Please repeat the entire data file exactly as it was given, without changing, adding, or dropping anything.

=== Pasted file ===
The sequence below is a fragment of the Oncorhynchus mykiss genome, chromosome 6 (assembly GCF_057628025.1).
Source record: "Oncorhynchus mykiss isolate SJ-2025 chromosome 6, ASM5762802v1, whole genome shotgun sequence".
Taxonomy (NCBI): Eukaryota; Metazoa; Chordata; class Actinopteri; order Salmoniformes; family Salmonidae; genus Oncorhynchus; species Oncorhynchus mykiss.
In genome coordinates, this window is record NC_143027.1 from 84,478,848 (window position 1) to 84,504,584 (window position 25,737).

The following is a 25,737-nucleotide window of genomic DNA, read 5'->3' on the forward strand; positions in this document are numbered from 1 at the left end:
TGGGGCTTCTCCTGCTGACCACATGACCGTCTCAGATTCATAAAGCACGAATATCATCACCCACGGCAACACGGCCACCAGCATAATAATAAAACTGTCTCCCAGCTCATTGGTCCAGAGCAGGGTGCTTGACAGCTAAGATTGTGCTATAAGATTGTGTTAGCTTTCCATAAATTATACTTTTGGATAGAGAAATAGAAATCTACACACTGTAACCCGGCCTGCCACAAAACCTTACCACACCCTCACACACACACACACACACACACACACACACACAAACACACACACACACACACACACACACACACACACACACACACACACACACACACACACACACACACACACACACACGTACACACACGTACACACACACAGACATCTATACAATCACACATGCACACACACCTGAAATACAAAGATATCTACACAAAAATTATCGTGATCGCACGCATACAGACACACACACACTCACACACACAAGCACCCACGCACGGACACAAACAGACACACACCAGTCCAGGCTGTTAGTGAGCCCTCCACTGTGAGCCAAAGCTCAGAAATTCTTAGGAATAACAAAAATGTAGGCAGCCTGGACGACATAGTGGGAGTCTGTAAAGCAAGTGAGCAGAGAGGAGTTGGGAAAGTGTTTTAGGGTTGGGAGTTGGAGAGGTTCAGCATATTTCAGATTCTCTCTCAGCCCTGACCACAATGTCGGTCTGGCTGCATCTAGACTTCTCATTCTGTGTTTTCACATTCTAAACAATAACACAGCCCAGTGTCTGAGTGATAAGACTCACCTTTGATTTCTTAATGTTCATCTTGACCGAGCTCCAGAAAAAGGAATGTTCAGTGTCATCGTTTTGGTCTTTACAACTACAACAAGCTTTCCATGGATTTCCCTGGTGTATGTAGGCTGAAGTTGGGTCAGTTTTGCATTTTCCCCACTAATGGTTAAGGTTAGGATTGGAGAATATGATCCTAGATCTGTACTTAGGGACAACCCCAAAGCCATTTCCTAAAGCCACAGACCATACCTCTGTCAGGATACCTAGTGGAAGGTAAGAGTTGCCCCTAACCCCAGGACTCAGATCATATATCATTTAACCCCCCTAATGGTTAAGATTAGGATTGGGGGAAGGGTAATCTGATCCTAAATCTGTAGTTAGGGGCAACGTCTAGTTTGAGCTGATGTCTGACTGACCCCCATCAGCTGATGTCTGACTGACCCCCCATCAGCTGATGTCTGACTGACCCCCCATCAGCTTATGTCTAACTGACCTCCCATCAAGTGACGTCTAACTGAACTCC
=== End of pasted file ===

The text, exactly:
The sequence below is a fragment of the Oncorhynchus mykiss genome, chromosome 6 (assembly GCF_057628025.1).
Source record: "Oncorhynchus mykiss isolate SJ-2025 chromosome 6, ASM5762802v1, whole genome shotgun sequence".
Taxonomy (NCBI): Eukaryota; Metazoa; Chordata; class Actinopteri; order Salmoniformes; family Salmonidae; genus Oncorhynchus; species Oncorhynchus mykiss.
In genome coordinates, this window is record NC_143027.1 from 84,478,848 (window position 1) to 84,504,584 (window position 25,737).

The following is a 25,737-nucleotide window of genomic DNA, read 5'->3' on the forward strand; positions in this document are numbered from 1 at the left end:
TGGGGCTTCTCCTGCTGACCACATGACCGTCTCAGATTCATAAAGCACGAATATCATCACCCACGGCAACACGGCCACCAGCATAATAATAAAACTGTCTCCCAGCTCATTGGTCCAGAGCAGGGTGCTTGACAGCTAAGATTGTGCTATAAGATTGTGTTAGCTTTCCATAAATTATACTTTTGGATAGAGAAATAGAAATCTACACACTGTAACCCGGCCTGCCACAAAACCTTACCACACCCTCACACACACACACACACACACACACACACACACAAACACACACACACACACACACACACACACACACACACACACACACACACACACACACACACACACACACACACACACGTACACACACGTACACACACACAGACATCTATACAATCACACATGCACACACACCTGAAATACAAAGATATCTACACAAAAATTATCGTGATCGCACGCATACAGACACACACACACTCACACACACAAGCACCCACGCACGGACACAAACAGACACACACCAGTCCAGGCTGTTAGTGAGCCCTCCACTGTGAGCCAAAGCTCAGAAATTCTTAGGAATAACAAAAATGTAGGCAGCCTGGACGACATAGTGGGAGTCTGTAAAGCAAGTGAGCAGAGAGGAGTTGGGAAAGTGTTTTAGGGTTGGGAGTTGGAGAGGTTCAGCATATTTCAGATTCTCTCTCAGCCCTGACCACAATGTCGGTCTGGCTGCATCTAGACTTCTCATTCTGTGTTTTCACATTCTAAACAATAACACAGCCCAGTGTCTGAGTGATAAGACTCACCTTTGATTTCTTAATGTTCATCTTGACCGAGCTCCAGAAAAAGGAATGTTCAGTGTCATCGTTTTGGTCTTTACAACTACAACAAGCTTTCCATGGATTTCCCTGGTGTATGTAGGCTGAAGTTGGGTCAGTTTTGCATTTTCCCCACTAATGGTTAAGGTTAGGATTGGAGAATATGATCCTAGATCTGTACTTAGGGACAACCCCAAAGCCATTTCCTAAAGCCACAGACCATACCTCTGTCAGGATACCTAGTGGAAGGTAAGAGTTGCCCCTAACCCCAGGACTCAGATCATATATCATTTAACCCCCCTAATGGTTAAGATTAGGATTGGGGGAAGGGTAATCTGATCCTAAATCTGTAGTTAGGGGCAACGTCTAGTTTGAGCTGATGTCTGACTGACCCCCATCAGCTGATGTCTGACTGACCCCCCATCAGCTGATGTCTGACTGACCCCCCATCAGCTTATGTCTAACTGACCTCCCATCAAGTGACGTCTAACTGAACTCC